Monday, April 25, 2016

From My Collection: Murray’s English Grammar 1827

My 1827 copy of A New Abridgement Of Murray’s English Grammar
I collect books. Not surprising for an author, I know, but the books I collect aren't on most wishlists.

I only collect certain antique textbooks. My favorites are pre-1860 American schoolbooks because I imagine these books could have been taken to the Land with the founders in my Uncharted series. Good condition is a plus, but I love little notes and doodles by students. I also find fading, foxing, and crackly pages charming.

Title page of A New Abridgement Of Murray’s English Grammar

Since this hobby is strongly linked to my fiction series, I decided to feature some of these wonderful old schoolbooks. I refer to them in my stories and sometimes show a character reading or holding one. Today I present an 1827 copy of A New Abridgement Of Murray’s English Grammar. The actual title is: A New Abridgement Of Murray’s English Grammar, with questions, containing all that is generally used in the duodecimo and octavo editions, condensed and arranged to facilitate the learner.

Fun 190 year old doodle of a goat and a house.
Lindley Murray was an American Quaker born at Swatara, Pennsylvania in 1745. After the American Revolution, he moved to England where he wrote many prominent textbooks, including Murray’s English Grammar.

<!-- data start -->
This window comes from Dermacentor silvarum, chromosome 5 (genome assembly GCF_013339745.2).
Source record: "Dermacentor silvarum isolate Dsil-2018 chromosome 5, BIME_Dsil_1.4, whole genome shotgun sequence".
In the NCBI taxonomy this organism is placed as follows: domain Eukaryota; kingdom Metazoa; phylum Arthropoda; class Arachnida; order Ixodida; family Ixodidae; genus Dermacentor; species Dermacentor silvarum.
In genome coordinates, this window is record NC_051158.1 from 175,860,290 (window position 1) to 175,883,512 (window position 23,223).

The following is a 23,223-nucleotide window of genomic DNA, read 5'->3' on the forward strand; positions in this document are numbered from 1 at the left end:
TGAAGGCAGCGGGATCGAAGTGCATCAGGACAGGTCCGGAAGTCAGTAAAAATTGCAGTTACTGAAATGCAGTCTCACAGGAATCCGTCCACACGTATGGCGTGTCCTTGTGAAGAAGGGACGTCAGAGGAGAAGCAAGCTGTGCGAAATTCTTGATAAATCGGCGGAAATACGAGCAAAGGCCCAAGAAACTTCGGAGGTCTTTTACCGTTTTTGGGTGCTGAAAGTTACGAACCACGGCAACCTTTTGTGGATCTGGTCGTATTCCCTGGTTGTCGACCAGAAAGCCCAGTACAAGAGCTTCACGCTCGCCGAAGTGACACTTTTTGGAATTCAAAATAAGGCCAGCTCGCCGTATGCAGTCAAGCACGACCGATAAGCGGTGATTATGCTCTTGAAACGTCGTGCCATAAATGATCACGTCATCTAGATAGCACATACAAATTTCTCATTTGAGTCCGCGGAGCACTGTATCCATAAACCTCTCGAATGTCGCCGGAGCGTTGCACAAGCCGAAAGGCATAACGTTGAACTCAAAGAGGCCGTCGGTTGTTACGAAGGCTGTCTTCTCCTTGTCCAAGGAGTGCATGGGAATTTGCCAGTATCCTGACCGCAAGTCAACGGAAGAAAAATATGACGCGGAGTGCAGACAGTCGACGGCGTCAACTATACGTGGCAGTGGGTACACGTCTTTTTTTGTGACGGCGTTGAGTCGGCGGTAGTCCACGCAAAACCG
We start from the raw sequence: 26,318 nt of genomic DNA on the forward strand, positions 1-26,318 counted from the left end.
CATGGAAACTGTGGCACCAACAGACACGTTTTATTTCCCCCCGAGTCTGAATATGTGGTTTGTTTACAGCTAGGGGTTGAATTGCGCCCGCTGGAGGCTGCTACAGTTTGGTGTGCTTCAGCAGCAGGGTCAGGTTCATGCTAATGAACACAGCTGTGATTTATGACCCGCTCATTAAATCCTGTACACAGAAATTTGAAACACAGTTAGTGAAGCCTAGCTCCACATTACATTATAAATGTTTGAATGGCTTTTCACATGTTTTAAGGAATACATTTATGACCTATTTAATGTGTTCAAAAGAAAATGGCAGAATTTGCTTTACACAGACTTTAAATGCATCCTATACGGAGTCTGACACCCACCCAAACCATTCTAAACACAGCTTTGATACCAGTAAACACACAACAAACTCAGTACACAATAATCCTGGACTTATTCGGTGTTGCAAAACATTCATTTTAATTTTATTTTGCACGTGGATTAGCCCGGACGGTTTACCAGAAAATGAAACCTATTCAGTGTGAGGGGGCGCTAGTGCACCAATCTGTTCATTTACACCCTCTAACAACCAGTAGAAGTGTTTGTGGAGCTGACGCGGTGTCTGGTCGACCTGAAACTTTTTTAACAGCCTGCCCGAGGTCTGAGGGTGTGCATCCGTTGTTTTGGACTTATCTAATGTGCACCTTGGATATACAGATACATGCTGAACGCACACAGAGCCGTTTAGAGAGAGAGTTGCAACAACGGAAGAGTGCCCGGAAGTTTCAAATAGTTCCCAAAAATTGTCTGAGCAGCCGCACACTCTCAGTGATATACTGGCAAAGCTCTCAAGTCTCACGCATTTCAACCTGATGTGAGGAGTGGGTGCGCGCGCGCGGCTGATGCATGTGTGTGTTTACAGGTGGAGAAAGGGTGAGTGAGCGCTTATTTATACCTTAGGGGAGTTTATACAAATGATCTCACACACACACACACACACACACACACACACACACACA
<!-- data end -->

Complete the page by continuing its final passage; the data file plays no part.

According to the now public domain article[1] by Charlotte Fell Smith (1894): His attention was... drawn to the want of suitable lesson-books for a Friends' school for girls in York, and in 1795 he published his ‘English Grammar.’ The manuscript petition from the teachers requesting him to prepare it has been religiously preserved. The work became rapidly popular; it went through nearly fifty editions, was edited, abridged, simplified, and enlarged in England and America, and for a long time was used in schools to the exclusion of all other grammar-books.

Lindley was married 57 years and had no children. He wrote and published 11 textbooks. Hundreds of thousands of copies of his books were used in schools around the world. Through his books, he taught more children than most of us ever will.


The author, Lindley Murray, died in 1826, so it's understandable the publisher didn't consult him on the alteration.

You can see and feel the press marks in the paper. Love the old process!


[1] Smith, Charlotte Fell (1894). “Murray Lindley”. Dictionary of National Biography. 39. London: Smith, Elder & Co.

2 comments:

  1. That is so awesome! I got to look at a Bible that was very old. The pages were very fragile, but that old book smell was there. I imagined who got to read it and the fact that it was passed down in the family was amazing to me. Books have so many secrets!

    ReplyDelete
    Replies
    1. Thanks, Toni. I love that old book smell :)

      Delete